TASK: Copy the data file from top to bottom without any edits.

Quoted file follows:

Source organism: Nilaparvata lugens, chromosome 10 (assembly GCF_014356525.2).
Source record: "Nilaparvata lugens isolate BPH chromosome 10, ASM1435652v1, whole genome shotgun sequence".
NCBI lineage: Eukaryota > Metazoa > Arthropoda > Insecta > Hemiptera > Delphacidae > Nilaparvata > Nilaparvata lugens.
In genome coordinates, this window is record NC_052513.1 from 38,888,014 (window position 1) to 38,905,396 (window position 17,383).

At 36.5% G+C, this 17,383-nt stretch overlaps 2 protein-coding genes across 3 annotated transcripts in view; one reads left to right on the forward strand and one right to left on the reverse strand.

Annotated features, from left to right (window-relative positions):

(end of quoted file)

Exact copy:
Source organism: Nilaparvata lugens, chromosome 10 (assembly GCF_014356525.2).
Source record: "Nilaparvata lugens isolate BPH chromosome 10, ASM1435652v1, whole genome shotgun sequence".
NCBI lineage: Eukaryota > Metazoa > Arthropoda > Insecta > Hemiptera > Delphacidae > Nilaparvata > Nilaparvata lugens.
In genome coordinates, this window is record NC_052513.1 from 38,888,014 (window position 1) to 38,905,396 (window position 17,383).

At 36.5% G+C, this 17,383-nt stretch overlaps 2 protein-coding genes across 3 annotated transcripts in view; one reads left to right on the forward strand and one right to left on the reverse strand.

Annotated features, from left to right (window-relative positions):